The trifecta for secure data

Experts: People, technology, policies are key components

Hackers, cyberterrorists and thieves are not the only ones from whom agencies need to protect their computer networks and data. As officials from the Department of Veterans Affairs can attest, critical information needs to be secured internally as well.

The theft of a laptop computer and disks containing personal information on 26.5 million veterans has led to an investigation as well as the resignation, dismissal and suspension of three VA officials.
IT security experts agree that a combination of technology and enforced policies easily could have avoided the national scandal.

"The expertise and technology exists to guard against this type of thing, but it requires investment on all fronts to make it work," said Matthew Gardiner, a senior product-marketing manger with Computer Associates International Inc.'s eTrust security team.

"Very simple mitigation, in this case, could have reduced the risk tremendously," he said, such as "requiring and forcing local data to be encrypted, so if a laptop is stolen, it would take a tremendous hacker to get at the data and use it. Most common criminals aren't that sophisticated."

Encrypting data that has been copied to a hard drive or some other media would be the first step to avoid a data breach such as the one at VA.

WinMagic Inc.'s SecureDoc products, for example, offer encryption for laptops and other devices, said Thi Nguyen-Huu, CEO of the Mississauga, Ontario, company.

"Today's technology for laptop encryption is a no-brainer. You don't have to learn anything new, you just have to enter a password," he said.

SecureDoc encrypts everything on a hard drive, including the operating system, applications and files. The user experience isn't much different than working on a laptop without encryption. Once the bios loads up, SecureDoc's screen appears and asks for a password.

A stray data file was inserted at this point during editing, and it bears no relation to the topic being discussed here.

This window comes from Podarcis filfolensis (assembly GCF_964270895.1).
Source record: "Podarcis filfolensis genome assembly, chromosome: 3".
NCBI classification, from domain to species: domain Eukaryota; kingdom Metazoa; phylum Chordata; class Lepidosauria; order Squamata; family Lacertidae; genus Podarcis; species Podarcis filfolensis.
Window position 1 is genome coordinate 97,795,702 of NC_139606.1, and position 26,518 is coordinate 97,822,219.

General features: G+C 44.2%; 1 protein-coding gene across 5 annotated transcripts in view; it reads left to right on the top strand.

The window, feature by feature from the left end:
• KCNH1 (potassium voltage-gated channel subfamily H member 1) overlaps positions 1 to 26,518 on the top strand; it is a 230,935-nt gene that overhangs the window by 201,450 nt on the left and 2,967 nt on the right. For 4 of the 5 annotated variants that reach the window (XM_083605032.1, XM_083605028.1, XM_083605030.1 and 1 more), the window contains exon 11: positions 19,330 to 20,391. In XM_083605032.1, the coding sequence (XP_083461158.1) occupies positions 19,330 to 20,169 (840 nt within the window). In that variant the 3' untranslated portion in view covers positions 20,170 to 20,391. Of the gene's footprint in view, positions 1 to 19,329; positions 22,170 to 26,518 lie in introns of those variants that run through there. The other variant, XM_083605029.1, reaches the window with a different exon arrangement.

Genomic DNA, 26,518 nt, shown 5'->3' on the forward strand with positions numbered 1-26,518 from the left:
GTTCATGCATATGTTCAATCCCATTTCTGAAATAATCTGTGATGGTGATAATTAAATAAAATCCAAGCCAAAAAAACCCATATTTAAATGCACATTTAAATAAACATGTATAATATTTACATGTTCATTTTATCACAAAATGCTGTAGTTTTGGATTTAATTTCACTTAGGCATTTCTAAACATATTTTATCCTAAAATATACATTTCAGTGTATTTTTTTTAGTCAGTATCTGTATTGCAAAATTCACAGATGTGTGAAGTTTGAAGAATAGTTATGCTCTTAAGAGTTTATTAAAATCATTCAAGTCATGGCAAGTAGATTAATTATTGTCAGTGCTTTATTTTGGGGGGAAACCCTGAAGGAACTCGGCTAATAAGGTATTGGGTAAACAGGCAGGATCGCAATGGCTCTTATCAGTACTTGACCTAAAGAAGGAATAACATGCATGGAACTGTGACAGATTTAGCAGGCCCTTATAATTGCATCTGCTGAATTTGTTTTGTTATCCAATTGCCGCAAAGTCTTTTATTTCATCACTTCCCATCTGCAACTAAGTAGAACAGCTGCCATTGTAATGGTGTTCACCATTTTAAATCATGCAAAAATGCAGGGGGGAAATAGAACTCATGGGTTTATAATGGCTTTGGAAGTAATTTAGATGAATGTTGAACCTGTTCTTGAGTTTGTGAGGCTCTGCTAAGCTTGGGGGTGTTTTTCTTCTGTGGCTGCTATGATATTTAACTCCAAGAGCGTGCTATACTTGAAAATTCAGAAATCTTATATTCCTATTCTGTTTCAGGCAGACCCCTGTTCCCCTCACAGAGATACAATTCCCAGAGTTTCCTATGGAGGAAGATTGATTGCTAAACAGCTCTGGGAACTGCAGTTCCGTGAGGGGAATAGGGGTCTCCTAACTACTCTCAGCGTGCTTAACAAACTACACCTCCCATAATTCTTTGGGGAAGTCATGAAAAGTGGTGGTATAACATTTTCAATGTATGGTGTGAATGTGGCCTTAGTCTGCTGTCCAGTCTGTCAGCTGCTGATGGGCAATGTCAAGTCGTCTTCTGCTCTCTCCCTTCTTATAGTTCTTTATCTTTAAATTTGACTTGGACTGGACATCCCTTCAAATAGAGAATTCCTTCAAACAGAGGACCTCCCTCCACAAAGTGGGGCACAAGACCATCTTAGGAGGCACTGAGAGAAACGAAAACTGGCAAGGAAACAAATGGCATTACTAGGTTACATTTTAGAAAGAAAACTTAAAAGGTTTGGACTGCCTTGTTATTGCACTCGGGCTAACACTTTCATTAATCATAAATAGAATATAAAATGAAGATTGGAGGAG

"You can go with a password only, or you can go with a password plus a token" such as a smart card, said Jim Armstrong, WinMagic's national accounts manager. "We are also doing something with the State Department where they're using three-factor identification: a password, a token and biometrics."

If the laptop is lost or stolen, everything on it is encrypted and unobtainable. Even if the hard drive is removed and put into another Windows machine, an unauthorized person still can't get the data.

WinMagic can be pushed out to devices in an organization through the SecureDoc Enterprise Server that has a central console for key management, key recover and deployment of SecureDoc.

Concerns abound

Interest in protecting data better was on the rise at government agencies before the VA incident, Armstrong said.

"What happens when you have a major catastrophe like at VA, other agencies don't want to be the next VA," Armstrong said. "It has brought up to the forefront that this will be a big deal, that every laptop going out of a government agency should be looked at before it walks out the door."

Federal agency have policies regarding IT security, but how well those policies are followed vary greatly, said David Taylor, vice president of data security strategies for Protegrity Corp., a Stamford, Conn., company that offers enterprisewide data security management. "This shouldn't be surprising, not because VA is bad, but if you think of all the policies that exist ? and we all know that people largely ignore what they don't have to adhere to," Taylor said.

Rather than writing new policies, agencies should focus on enforcing the ones they have. In reality, software-enforced policies are the only ones that are truly effective. Systems integrators should look to use software as part of an enterprise data protection solution, Taylor said.